Christmas is an incredibly hectic period for all retailers. Long opening hours, armies of casuals to manage, wrapping stations and, hopefully, plenty of sales. Then comes the Boxing Day sales; where shopping centres are transformed into furious zoos of human traffic and nothing can stand between a crusading consumer and a half-price sign.
Then January rolls around and an eerie silence descends as Australians prefer to spend their days at the beach or watching the cricket rather than trawling the aisles for a technology product.
When it comes to attracting discretionary spending, history shows the Australian consumer loves an event that it can use as a reason. Mother’s Day, Father’s Day, Christmas, World Cups and the Olympics all provide motivation for a new appliance or gadget.
To keep the sales ticking over after the Christmas rush, retailers have been proactive, celebrating the start of the academic year with Back to School Sales. Clothing and shoe stores have been particularly successful at this, and the likes of Harvey Norman and Officeworks have also played this card.
Consumers, however, need a product and a sales pitch to go with the full page ads in the Sunday tabloids.
Considering how important ink and toner is in the life cycle of a printer, it is unsurprising that Thomas Dickson from Fuji Xerox encourages retailers to include consumables in the original printer sale.
“Ensure you have a good range of products in-store,” he said. “This will allow you to target a variety of customers and to upsell easily if the opportunity arises.
“Remember to add consumables to a customer’s printer purchase — always have consumables in stock — whether it is toner or paper. Adding these to hardware sales represents real value add and additional margin opportunities for retailers.”
James Carrick, product manager for consumer printing at Canon Australia, said it was important retailers recommended the right printers to students and their parents. He said because youngsters are always connected, seemingly stitched to their smartphone and tablet, their printing solution should complement this.
For students, more sophisticated mobile devices such as tablets and notebooks are being introduced into the classroom as schools begin to digitise education processes,” Carrick said. “The home printer market has responded to consumers’ appetite for mobile and tablet printing with the advent of Apple AirPrint and Google Cloud Print technology.”
AirPrint and Google Cloud Print are similar technologies that operate on iPhones and iPads in the first case and Android smartphones and tablets in the second. Both allow users to send documents and images to a compatible printer seamlessly and without drivers, making it much easier to instantly and wirelessly print a short story or a great photo.
Carrick said Canon will be launching an awareness campaign for its printers’ wireless functionality early in the New Year.
It was the finicky accessory we thought had been consigned to history. Made famous as data input devices on the very first batch of handheld computers — enormous tablets and personal organisers— and then revived in the 1990s by Palm, the stylus went out of fashion due to it being imprecise, easily lost and altogether frustrating.
That’s why there was plenty of scepticism when Samsung unveiled the S-Pen stylus to go with its Note range of supersized smartphones. This wariness proved misplaced, however, as Samsung has sold millions of Notes and people have fallen in love with the stylus, prompting other manufacturers to join in this craze.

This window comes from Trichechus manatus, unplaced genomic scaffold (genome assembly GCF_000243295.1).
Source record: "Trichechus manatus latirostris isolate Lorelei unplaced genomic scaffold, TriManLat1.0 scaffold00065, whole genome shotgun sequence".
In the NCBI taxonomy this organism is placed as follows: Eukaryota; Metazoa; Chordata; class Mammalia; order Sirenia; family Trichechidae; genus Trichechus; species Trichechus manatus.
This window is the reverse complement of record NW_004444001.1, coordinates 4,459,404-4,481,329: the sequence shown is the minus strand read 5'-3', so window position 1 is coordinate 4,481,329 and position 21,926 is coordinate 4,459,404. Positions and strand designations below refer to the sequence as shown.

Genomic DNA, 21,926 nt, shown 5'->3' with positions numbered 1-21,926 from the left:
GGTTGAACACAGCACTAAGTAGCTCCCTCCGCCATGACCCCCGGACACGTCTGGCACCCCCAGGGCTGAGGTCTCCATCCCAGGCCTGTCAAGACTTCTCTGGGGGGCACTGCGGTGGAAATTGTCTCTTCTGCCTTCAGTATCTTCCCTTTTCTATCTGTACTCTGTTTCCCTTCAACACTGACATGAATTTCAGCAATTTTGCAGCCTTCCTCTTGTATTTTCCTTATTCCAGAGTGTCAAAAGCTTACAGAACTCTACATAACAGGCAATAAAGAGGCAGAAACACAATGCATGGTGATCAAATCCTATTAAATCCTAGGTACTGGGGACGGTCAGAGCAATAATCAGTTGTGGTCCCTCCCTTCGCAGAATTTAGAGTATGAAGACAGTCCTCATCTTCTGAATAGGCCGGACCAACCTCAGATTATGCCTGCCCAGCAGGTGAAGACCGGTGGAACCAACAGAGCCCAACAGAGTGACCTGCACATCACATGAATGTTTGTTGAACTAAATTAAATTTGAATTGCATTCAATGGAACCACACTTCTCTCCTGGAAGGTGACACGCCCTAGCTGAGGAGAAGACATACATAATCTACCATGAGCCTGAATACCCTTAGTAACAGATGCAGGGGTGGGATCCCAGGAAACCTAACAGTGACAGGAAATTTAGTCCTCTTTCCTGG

Japanese brand Wacom is looking to harness the stylus potential of iPads, which don’t have an official stylus accessory, but are extremely with creative people.
Its new Intuos Creative Stylus (RRP $119) is ideal for high school and university art students looking to transform their iPad into a blank canvas for drawing, sketching and virtual painting.
“As iPads are used more and more for developing ideas and experimenting with concepts, the new stylus fills a gap in the marketplace,” said marketing executive Simon Marshall. “It works seamlessly with the iPad and a series of creative apps, providing an authentic experience for whenever inspiration strikes.”
Nothing is more important to the digitally connected academic aspirant than easily accessible and secure storage for their documents, images and media.
Using the new WD My Passport Slim portable hard drives (RRP from $139), students are able to take their work with them to school or university, whilst also backing them up to the cloud via Dropbox.
“My Passport Slim drives set a new industry standard for portability, capacity, and file protection,” said WD general manager Scott Steffens.
“Its beautiful metal exterior, combined with up to 2TB of storage, hardware encryption, and WD SmartWare Pro backup protection make it the only storage device today’s students will ever need to take with them.”
‘Back in my day, I completed the course reading the old-fashioned way’ — not anymore! Youngsters these days are much more likely to swipe through Catcher in the Rye and To Kill a Mockingbird rather than turn the pages.
The new Kobo Arc 7HD tablets (RRP from $249) is designed specifically for reading, as opposed to say, an iPad, which is a tablet that happens to feature a reading platform.
“Kobo remains focused on reading — a time-honoured passion that keeps people informed, lets them escape, learn about new cultures, see things from a new perspective, travel back in time, and imagine new worlds,” said CEO Michael Serbinis.
The Arc 7HD has a 1,920 x 1,200 display for multimedia playback and 8 hours of battery life. New Kobos are also available in 6-inch and 10-inch varieties.